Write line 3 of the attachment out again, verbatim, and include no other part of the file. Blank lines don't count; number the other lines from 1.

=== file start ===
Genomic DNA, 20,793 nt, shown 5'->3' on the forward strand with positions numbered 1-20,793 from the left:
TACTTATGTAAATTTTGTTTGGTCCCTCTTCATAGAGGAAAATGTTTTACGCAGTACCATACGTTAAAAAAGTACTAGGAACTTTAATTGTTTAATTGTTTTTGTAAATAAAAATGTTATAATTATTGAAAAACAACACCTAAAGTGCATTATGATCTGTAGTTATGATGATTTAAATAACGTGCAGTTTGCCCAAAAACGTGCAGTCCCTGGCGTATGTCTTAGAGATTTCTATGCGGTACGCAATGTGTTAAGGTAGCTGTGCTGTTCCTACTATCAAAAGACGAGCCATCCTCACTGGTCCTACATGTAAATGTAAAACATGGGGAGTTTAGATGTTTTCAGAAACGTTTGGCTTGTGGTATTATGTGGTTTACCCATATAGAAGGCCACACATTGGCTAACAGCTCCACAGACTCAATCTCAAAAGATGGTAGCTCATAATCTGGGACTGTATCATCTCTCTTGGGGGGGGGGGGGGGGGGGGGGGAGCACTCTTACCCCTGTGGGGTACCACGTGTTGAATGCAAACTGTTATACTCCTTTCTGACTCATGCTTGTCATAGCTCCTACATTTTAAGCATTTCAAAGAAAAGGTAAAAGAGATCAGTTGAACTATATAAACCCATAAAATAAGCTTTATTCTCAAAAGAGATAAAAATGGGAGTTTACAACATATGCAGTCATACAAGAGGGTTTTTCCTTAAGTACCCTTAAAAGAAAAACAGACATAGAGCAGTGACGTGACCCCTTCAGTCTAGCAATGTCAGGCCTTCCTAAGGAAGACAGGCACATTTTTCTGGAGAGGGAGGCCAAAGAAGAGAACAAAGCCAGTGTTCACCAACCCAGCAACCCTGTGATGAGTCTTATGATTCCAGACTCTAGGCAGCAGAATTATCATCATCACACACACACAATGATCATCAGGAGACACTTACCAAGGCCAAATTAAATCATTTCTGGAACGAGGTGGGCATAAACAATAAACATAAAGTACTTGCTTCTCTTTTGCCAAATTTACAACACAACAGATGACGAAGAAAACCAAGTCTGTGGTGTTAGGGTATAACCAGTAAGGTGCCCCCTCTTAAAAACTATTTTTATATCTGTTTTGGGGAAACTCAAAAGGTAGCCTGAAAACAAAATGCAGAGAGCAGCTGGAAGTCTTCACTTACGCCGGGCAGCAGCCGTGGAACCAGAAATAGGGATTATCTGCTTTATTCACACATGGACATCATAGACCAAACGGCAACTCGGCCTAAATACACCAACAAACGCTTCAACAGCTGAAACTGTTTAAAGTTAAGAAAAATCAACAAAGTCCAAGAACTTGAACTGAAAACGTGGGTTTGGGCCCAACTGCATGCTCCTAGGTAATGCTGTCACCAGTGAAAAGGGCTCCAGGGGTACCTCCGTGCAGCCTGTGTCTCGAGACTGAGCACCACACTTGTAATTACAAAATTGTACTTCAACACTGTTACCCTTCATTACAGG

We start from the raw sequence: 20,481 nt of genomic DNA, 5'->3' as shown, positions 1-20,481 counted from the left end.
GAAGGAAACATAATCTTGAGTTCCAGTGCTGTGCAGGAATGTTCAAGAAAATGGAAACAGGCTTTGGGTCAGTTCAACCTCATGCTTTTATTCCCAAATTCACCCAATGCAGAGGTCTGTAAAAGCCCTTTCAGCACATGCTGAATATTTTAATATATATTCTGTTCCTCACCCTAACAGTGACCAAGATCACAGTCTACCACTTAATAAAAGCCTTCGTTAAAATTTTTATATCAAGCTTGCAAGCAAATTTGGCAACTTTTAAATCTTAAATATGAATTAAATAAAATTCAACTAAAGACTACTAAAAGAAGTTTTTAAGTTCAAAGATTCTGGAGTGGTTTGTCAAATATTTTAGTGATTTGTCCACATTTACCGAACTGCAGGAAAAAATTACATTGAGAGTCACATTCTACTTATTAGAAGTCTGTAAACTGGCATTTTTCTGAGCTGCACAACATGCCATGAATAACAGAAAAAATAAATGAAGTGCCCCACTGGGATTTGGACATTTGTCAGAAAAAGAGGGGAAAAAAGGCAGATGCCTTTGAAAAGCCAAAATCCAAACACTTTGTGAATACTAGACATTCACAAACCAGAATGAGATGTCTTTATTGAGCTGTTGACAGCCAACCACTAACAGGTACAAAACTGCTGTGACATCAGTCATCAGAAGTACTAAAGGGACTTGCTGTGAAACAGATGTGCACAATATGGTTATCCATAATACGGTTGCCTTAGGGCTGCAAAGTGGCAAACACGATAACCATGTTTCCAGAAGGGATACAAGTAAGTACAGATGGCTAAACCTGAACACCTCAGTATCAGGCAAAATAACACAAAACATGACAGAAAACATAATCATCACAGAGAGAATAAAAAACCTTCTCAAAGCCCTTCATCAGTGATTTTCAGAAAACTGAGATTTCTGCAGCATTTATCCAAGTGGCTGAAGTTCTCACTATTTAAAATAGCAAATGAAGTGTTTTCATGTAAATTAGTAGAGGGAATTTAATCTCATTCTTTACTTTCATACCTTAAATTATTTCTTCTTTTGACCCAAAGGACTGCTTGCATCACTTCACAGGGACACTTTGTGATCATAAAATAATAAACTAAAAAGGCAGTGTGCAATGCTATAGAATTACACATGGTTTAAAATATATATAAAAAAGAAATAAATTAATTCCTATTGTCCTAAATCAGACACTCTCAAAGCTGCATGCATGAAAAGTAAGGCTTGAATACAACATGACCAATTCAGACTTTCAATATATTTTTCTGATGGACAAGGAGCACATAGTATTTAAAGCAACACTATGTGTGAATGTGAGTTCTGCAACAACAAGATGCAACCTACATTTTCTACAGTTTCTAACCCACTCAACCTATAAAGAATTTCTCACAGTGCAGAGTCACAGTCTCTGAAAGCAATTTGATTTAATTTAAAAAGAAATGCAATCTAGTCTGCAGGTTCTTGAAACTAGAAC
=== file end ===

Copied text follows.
We start from the raw sequence: 20,481 nt of genomic DNA, 5'->3' as shown, positions 1-20,481 counted from the left end.